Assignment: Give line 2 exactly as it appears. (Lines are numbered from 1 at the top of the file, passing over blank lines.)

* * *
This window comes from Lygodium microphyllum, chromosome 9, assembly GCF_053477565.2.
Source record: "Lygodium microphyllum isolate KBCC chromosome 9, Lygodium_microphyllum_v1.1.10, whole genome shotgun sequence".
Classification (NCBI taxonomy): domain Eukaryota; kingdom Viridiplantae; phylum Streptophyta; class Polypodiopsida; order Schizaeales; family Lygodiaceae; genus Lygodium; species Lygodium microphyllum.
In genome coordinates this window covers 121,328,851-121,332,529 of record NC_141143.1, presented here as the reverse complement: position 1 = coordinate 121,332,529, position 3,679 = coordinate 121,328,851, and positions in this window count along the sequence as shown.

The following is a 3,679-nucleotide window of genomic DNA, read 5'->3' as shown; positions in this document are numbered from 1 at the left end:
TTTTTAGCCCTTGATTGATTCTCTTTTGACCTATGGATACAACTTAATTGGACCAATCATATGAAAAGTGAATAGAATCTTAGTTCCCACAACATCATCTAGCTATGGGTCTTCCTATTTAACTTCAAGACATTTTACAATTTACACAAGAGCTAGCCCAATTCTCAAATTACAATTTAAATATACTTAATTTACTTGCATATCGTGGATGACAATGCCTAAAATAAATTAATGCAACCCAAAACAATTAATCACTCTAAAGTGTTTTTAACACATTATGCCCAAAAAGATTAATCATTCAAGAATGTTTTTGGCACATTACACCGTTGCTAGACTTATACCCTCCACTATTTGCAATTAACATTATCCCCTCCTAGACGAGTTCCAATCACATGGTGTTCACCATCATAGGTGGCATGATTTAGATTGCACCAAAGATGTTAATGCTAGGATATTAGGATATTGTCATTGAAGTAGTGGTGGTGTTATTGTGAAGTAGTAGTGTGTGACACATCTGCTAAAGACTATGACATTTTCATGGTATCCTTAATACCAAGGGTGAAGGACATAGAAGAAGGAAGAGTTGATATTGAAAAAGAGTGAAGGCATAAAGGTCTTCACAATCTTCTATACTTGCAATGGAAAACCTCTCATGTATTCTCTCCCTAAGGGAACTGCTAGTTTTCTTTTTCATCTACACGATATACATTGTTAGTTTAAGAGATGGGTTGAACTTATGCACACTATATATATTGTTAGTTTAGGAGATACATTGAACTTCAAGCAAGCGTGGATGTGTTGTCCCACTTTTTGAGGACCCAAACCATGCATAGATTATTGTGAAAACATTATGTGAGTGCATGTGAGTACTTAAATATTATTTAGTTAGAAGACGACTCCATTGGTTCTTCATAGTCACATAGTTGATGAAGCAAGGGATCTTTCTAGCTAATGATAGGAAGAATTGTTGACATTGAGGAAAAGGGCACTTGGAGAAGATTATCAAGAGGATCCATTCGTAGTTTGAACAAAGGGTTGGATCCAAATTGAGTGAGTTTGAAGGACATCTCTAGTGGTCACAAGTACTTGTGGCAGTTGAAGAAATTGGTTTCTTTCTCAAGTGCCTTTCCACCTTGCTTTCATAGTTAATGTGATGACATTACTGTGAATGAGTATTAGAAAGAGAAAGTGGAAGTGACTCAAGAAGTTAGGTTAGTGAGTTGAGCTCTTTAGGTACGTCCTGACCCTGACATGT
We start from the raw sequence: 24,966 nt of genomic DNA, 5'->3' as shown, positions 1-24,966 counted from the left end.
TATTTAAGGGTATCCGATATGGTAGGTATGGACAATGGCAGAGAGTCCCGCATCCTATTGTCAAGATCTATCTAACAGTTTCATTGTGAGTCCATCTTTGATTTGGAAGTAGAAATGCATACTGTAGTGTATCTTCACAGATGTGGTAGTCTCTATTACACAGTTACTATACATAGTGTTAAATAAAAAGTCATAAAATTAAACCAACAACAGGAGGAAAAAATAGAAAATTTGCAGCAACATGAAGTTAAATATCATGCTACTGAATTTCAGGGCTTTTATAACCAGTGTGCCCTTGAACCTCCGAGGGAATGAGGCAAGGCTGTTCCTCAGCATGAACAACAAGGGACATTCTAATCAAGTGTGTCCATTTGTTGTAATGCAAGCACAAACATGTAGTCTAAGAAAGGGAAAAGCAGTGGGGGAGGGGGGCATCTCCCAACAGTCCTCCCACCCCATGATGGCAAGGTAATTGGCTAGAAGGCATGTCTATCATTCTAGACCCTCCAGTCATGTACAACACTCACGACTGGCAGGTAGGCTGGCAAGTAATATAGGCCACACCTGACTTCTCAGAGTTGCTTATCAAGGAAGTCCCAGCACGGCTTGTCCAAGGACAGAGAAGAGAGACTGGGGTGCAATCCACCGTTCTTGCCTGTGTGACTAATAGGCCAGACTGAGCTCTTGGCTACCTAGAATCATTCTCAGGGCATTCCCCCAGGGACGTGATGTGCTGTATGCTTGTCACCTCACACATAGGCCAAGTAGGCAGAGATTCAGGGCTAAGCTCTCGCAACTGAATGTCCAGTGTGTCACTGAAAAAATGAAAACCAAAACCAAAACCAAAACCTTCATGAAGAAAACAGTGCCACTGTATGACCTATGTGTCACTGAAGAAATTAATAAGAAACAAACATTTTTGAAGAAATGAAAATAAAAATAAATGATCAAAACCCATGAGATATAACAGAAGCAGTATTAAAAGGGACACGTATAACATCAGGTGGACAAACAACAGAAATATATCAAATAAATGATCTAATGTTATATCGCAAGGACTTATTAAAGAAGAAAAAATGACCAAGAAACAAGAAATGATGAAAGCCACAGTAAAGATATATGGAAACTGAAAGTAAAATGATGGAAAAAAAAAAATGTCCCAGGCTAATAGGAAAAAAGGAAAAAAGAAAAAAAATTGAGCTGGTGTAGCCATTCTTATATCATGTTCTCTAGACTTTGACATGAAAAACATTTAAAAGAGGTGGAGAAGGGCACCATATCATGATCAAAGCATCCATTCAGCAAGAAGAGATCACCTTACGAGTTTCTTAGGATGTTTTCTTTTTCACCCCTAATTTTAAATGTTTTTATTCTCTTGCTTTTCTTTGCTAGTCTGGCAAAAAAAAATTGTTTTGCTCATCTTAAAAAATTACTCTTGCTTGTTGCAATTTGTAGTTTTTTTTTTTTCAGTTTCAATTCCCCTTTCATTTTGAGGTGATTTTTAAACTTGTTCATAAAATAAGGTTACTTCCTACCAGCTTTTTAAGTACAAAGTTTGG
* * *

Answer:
Source record: "Lygodium microphyllum isolate KBCC chromosome 9, Lygodium_microphyllum_v1.1.10, whole genome shotgun sequence".